Built during the Cold War, when being vaporized by Russian nukes was an imminent fear of many Americans, the subterranean palace is pure 1970s-era luxury. Click here or on the images to go to a slideshow; scroll down for a video tour.
The late Girard “Jerry” G. Henderson, an entrepreneur who had an interest in technology and a strong desire to protect his family from the atom bomb, spent millions creating the perfect nuclear hideaway. Now his 16,000-square-foot underground house, situated in southeast Las Vegas at 3970 Spencer St., is on the market. (Click here to go to the listing.)
Henderson, who made his fortune at Avon Products, hired Kenneth and Jay Swayze to build the property for $10 million in 1978. The Swayze brothers' Underground World Homes, inspired by visions of an apocalypse, designed many clandestine hideaways, including Henderson’s previous home near Boulder, Colo.
Surrounded by rusty iron gates, the aboveground portion of the Las Vegas house (top left photo) is 2,800 square feet that sits on a 1-acre lot. It fits in comfortably with the surrounding properties. But take an elevator down 26 feet beneath the ground and you’ll find another house--this one truly built to last.
In fact, the home has been preserved in all its 1970s-era glory, including a now-retro kitchen (lower left photo), bright pink walls and a fake backyard fit for the Brady Bunch.
The listing agent, Winston King of Kingly Properties, believes that Henderson and his team thought of pretty much everything a person could want. (Scroll down for a video tour.)
At the center of the green carpet meant to mimic grass is a 6,000-square-foot home: three bedrooms, three baths, a laundry room, a dining room and a large kitchen, featuring era-appropriate gadgetry, such as a toaster built into the wall. Click here or on the images above to go to a slideshow.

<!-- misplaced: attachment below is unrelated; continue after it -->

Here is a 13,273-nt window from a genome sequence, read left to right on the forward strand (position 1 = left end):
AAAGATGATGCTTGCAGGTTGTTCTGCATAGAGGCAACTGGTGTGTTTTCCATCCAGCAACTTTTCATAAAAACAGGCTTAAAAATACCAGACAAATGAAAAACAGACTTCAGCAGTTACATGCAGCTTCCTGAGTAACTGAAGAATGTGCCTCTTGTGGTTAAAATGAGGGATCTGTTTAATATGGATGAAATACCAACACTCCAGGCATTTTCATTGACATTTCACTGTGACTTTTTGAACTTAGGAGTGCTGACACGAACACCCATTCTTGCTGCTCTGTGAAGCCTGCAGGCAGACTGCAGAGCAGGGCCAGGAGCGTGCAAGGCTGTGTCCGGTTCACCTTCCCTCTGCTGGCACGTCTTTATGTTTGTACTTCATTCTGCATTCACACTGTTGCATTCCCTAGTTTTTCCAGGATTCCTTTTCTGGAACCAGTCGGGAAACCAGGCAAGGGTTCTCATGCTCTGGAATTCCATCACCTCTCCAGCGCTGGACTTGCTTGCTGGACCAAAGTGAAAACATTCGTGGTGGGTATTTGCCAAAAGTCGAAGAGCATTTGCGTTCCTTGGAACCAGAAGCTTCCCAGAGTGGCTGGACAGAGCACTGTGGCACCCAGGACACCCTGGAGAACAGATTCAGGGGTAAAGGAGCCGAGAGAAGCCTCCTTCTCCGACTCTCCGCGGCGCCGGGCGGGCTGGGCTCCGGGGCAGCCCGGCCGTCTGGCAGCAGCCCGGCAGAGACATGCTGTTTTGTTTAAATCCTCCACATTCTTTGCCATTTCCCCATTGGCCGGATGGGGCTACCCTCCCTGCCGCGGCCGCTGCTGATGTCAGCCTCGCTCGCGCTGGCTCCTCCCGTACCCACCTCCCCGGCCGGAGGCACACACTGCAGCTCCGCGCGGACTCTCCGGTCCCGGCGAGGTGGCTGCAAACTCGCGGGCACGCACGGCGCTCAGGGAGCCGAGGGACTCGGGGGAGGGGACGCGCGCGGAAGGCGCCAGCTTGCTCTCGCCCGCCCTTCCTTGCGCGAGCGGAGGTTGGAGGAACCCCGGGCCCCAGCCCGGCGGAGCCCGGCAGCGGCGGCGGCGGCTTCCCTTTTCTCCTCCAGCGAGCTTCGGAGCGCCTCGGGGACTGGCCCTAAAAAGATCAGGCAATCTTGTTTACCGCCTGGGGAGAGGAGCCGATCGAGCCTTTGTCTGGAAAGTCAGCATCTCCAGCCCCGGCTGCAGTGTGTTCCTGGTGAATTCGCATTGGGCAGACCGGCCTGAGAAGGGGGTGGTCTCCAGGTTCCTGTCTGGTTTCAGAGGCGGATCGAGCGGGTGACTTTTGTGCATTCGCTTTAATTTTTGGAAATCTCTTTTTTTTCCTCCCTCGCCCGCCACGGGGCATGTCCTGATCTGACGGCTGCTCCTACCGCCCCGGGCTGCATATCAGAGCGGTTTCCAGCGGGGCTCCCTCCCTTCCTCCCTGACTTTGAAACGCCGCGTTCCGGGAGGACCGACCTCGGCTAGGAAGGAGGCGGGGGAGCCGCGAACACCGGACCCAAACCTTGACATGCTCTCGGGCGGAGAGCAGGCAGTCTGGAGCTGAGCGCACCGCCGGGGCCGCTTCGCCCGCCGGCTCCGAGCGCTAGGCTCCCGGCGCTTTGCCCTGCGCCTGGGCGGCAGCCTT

The property includes many amenities and options for entertaining: a heated pool (lower right photo), two Jacuzzis, a sauna, two spas and a working fireplace, as well as a wet bar, a stage, a dance floor and a putting green.
The barbecue grill, hidden in an artificial rock (upper right photo), ventilates through the artificial trees. A remote-controlled lighting system simulates whatever time of day you’d like it to be.
“It was built to last forever,” King said. “Of course, nothing does, but it was built that way.”
As you might expect from a subterranean home, the building is full of highly personal aesthetic choices. The taste of the homeowner can be spotted throughout, including the murals painted on the walls of the “backyard,” depicting the places Henderson had lived—from Los Angeles, Colorado and New Jersey a sheep ranch he owned in New Zealand. For the three years the artist worked on the murals, she lived in Henderson’s guest house, also underground.
The builders estimated that someone could live solely in the house for at least a year, although the extensive pantry might need to be restocked.
Back in the 1990s, the home was listed for $8 million. Now this bank-owned curiosity is on the market for $1.7 million.
King said it would be a smart place for a musician to build a recording studio, or it could be a quiet hideaway for the super-rich.
Corporations have expressed interest in buying it for parties and other events. A Chinese buyer recently flew in from Hawaii to take a look, interested in booking tours and charging admission, but that didn’t work out. King estimated that the basement could hold roughly 100 people.
Why hasn’t it sold yet?
“Hey, it’s underground,” King said. “It needs a special person.”
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